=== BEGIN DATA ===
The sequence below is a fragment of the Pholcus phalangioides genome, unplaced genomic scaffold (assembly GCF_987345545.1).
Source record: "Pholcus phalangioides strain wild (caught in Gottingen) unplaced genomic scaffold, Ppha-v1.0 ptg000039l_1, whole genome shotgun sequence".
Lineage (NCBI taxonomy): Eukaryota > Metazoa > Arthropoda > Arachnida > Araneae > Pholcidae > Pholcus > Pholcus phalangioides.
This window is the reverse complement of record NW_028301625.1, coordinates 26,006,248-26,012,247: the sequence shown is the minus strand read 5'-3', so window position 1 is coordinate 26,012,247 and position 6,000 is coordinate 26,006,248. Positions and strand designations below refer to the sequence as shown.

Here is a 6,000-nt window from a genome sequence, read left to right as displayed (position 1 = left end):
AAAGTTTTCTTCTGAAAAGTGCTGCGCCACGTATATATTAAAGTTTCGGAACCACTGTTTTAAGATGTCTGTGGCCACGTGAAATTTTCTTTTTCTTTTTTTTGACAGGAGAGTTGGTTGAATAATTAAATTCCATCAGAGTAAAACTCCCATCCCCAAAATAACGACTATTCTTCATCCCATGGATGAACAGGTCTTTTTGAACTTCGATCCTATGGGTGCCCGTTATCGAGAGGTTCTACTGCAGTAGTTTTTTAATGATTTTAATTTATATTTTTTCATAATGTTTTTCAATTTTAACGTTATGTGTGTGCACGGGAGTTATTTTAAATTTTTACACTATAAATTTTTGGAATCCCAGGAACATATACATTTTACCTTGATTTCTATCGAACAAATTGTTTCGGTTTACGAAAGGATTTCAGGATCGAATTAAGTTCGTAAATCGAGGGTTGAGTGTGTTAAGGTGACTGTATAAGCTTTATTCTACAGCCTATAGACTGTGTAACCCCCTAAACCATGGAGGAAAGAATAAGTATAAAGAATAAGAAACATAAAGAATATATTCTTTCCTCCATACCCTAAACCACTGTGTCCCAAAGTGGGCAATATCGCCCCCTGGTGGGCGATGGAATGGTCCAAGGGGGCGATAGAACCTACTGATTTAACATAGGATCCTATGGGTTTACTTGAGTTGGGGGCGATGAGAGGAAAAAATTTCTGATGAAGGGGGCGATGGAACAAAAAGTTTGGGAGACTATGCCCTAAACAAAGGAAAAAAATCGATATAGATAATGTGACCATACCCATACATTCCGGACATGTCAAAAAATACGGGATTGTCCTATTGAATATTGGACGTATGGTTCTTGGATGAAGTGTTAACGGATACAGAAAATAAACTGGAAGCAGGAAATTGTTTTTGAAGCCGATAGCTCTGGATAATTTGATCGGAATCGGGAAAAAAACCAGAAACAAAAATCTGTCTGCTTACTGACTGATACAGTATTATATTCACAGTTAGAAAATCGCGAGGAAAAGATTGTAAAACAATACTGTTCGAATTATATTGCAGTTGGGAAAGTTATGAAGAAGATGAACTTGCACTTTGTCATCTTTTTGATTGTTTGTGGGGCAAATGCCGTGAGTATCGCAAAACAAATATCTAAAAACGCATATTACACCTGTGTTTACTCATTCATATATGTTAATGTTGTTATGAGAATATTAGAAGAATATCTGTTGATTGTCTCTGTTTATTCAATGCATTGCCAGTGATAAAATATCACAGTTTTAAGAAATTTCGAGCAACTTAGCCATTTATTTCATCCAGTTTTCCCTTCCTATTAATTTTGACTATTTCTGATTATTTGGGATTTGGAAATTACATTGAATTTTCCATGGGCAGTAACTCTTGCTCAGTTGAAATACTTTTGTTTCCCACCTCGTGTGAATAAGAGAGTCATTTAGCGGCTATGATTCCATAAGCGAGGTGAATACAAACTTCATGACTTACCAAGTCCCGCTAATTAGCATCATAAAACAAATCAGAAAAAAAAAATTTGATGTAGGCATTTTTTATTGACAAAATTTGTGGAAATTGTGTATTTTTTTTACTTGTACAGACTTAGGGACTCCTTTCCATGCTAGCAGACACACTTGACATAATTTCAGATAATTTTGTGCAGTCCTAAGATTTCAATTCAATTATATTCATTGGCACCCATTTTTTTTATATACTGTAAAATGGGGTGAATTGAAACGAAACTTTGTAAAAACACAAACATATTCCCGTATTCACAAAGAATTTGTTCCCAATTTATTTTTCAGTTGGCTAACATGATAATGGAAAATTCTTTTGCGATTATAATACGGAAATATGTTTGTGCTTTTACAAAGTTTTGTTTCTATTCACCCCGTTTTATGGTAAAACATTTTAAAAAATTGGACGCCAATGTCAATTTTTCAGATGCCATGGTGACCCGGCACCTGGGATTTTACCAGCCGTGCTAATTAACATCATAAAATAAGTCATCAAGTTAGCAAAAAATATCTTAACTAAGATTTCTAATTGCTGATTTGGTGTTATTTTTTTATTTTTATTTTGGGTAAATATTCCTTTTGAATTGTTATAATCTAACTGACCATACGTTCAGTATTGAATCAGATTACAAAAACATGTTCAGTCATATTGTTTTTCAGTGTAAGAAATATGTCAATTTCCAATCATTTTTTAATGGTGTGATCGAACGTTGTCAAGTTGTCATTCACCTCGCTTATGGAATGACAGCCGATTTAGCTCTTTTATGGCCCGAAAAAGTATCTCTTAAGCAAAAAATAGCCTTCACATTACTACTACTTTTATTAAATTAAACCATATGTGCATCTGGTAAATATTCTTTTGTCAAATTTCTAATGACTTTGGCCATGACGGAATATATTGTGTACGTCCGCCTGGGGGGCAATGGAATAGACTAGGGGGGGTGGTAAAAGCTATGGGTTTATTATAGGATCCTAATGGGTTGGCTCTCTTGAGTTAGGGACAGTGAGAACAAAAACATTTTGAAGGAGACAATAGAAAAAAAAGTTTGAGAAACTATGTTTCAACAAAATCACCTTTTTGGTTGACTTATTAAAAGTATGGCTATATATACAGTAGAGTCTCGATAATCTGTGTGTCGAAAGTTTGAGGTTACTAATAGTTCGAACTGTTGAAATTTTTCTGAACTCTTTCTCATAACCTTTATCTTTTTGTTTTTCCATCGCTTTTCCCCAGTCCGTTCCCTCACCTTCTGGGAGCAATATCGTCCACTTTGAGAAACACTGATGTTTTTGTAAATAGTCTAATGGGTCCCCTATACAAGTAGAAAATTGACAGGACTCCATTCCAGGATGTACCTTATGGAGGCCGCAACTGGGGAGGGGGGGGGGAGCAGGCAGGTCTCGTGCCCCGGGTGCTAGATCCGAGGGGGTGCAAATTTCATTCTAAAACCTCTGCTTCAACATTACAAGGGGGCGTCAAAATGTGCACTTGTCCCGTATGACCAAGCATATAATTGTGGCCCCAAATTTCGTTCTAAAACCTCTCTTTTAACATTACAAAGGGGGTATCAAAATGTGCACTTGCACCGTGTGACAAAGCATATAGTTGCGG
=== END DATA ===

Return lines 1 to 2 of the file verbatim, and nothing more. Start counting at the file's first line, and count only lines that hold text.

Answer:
The sequence below is a fragment of the Pholcus phalangioides genome, unplaced genomic scaffold (assembly GCF_987345545.1).
Source record: "Pholcus phalangioides strain wild (caught in Gottingen) unplaced genomic scaffold, Ppha-v1.0 ptg000039l_1, whole genome shotgun sequence".